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Inspiring a generation

Eaton and Inglot's shock win will give others hope

Gerry Williams Posted 28th June 2010 view comments

Some consider Wimbledon rather quaint in taking a day off in the middle of the championships. I'm not one who holds that view.

It gives us all, perspiring players and judgemental journos, time to take stock on Sunday's relative peace and quiet. Yesterday I found myself musing at how in just a few hours on Saturday British tennis has verged from calamity to cooing over three young heroes.

Big upset: Inglot and Eaton celebrate after defeating top seeds.

Big upset: Inglot and Eaton celebrate after defeating top seeds.

The first of course was Andy Murray, who is yet to drop a set and won a match on Centre Court which had the purists purring with contentment.

He beat the Frenchman Gilles Simon, a lookalike in style. This was no heartless He-Man stuff that some grumpy oldies will tell you the modern game is becoming, but a test of skill and technique of angles, patience, balance, speed and power just occasionally when required. It was a credit to them both.

Perhaps it needs our man Murray and an extraordinary result from Eaton and Inglot to demonstrate to a generation broadly denounced as no hopers that you CAN do it and that they should get on with doing it.

Gerry Williams
Quotes of the week

A little earlier two of the emerging youngsters the Lawn Tennis Association is accused of incompetently failing to produce, caused an upset in the men's doubles which was truly shocking.

The best doubles team in the world, the top seeds and the defending champions Daniel Nestor and Nenad Zimonjic got their comeuppance. They were sent packing by (wait for it) Chris Eaton and Dominic Inglot - the first from a leafy Surrey village, his partner from London Town.

Lion tamer

And so it's back to work today. Murray's task is more that of a lion tamer than a chess player, a skill shift of which he is capable of. He now faces Sam Querrey a 6ft 6in tall Californian who stands third on the list of ace servers behind Ivo Karlovic and Andy Roddick.

At 22 he's the youngest left in the draw and won the title at Queen's Club you may remember on his way here.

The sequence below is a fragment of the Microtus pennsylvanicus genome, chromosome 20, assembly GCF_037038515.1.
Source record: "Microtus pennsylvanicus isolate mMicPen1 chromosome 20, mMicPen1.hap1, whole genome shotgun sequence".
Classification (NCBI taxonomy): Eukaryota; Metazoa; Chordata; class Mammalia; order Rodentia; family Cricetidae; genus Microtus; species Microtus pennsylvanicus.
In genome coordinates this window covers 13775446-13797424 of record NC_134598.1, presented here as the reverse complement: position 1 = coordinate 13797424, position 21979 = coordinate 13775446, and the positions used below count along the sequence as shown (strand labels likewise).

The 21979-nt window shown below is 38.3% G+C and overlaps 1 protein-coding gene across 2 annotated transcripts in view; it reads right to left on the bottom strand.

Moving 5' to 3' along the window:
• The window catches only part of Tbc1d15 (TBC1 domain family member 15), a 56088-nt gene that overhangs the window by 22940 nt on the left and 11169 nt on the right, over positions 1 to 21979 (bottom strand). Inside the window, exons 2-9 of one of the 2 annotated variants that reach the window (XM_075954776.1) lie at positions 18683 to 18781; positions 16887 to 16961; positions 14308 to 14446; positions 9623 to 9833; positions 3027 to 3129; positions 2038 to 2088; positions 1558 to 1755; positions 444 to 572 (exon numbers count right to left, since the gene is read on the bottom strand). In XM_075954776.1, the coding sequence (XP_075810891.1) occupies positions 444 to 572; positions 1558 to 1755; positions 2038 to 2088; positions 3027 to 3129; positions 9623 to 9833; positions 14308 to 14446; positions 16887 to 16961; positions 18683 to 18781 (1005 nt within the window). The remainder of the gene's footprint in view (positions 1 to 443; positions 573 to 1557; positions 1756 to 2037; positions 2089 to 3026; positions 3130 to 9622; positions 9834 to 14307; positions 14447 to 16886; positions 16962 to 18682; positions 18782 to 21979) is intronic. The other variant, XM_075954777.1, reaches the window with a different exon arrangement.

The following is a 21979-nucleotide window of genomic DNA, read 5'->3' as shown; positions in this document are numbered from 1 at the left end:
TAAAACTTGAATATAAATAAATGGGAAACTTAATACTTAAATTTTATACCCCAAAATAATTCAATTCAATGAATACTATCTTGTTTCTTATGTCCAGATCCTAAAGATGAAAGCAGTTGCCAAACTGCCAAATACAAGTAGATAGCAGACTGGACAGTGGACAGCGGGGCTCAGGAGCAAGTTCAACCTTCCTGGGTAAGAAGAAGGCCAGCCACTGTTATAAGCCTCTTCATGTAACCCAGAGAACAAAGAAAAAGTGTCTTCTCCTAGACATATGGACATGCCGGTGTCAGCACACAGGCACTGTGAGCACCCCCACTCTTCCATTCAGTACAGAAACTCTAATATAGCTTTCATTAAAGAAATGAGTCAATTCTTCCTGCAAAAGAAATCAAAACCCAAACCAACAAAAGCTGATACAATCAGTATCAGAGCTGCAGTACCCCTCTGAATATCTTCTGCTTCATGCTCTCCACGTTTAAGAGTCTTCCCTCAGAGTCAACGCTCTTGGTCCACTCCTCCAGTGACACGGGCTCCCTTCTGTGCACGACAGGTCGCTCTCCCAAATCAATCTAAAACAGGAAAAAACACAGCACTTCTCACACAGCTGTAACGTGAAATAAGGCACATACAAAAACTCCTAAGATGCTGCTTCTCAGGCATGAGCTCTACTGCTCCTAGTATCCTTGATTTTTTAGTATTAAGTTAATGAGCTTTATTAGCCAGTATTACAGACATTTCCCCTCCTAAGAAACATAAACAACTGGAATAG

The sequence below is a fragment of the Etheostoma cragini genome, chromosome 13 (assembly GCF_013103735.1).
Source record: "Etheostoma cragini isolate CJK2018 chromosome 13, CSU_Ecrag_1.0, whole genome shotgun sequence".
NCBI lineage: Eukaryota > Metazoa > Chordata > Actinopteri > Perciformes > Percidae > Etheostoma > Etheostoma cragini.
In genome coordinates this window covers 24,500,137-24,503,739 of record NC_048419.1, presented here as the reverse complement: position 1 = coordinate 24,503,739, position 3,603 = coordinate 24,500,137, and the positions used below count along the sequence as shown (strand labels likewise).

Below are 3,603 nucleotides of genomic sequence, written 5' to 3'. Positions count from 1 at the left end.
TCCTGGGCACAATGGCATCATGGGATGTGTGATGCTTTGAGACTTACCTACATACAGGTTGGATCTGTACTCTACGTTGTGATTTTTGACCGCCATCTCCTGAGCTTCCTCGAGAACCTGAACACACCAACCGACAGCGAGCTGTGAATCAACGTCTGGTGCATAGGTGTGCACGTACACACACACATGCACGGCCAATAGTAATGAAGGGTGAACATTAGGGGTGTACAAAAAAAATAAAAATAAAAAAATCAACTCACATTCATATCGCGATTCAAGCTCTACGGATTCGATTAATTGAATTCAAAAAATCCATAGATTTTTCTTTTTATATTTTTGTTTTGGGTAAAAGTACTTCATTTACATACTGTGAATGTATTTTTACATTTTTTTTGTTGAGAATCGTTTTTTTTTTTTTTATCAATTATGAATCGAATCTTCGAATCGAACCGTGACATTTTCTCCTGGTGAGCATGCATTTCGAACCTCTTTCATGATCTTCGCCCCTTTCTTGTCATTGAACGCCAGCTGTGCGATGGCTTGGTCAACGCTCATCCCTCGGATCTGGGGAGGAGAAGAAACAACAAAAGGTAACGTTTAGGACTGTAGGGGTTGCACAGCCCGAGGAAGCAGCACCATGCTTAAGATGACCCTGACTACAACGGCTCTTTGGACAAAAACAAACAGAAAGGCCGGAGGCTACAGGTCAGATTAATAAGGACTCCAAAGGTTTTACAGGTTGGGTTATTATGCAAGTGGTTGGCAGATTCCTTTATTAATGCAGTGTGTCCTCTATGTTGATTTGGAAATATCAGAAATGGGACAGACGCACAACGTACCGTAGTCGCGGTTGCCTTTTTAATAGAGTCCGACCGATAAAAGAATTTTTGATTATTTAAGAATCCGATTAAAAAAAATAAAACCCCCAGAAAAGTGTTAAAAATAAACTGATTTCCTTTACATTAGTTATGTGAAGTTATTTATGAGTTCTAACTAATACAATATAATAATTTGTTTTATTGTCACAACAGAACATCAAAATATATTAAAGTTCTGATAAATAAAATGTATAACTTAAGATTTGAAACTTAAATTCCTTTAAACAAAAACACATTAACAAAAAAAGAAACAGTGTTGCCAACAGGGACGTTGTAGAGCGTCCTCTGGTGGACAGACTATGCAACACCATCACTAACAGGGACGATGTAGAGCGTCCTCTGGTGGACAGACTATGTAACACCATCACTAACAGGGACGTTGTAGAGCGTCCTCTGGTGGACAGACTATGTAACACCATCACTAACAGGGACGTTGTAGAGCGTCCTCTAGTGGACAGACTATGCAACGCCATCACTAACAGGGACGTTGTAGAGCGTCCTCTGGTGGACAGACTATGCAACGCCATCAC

As for our new doubles heroes their task seems to me to be rather more than merely winning another match. Let me explain. Someone at the very heart of trying to navigate British tennis out of the doldrums said to me on Saturday that "most of our young players are achieving much less than their potential because they simply don't put that extra something into it."

Perhaps it needs our man Murray and an extraordinary result from Eaton and Inglot to demonstrate to a generation broadly denounced as no hopers that you CAN do it and that they should get on with doing it.

Vulnerable

Finally a word today on Rafael Nadal who no longer appears to be a roaring lion. After Nadal's earlier stutter, now another one against a smart and persevering German Philip Petzchner. For whatever reason Nadal (with a bothersome knee) is suddenly vulnerable.

It makes our viewing in the second week more exciting, especially for a certain young Scot who seems to be his semi-final opponent if the draw serves as made.

A postscript, don't miss Serena Williams against Maria Sharapova, or Kim Clijsters against Justine Henin.

Williams and Sharapova are of course former champions here, while Henin and Clijsters have played each other ever since they were little toddlers in Belgium tennis. They have had wonderful careers since becoming international world travellers and then much too early retired from the game

It's a pity the draw has brought them face-to-face so soon this fortnight. They play very differently and Henin has won seven Grand Slam titles, but still not Wimbledon and Clijsters two - I'm not going to miss it anyway.

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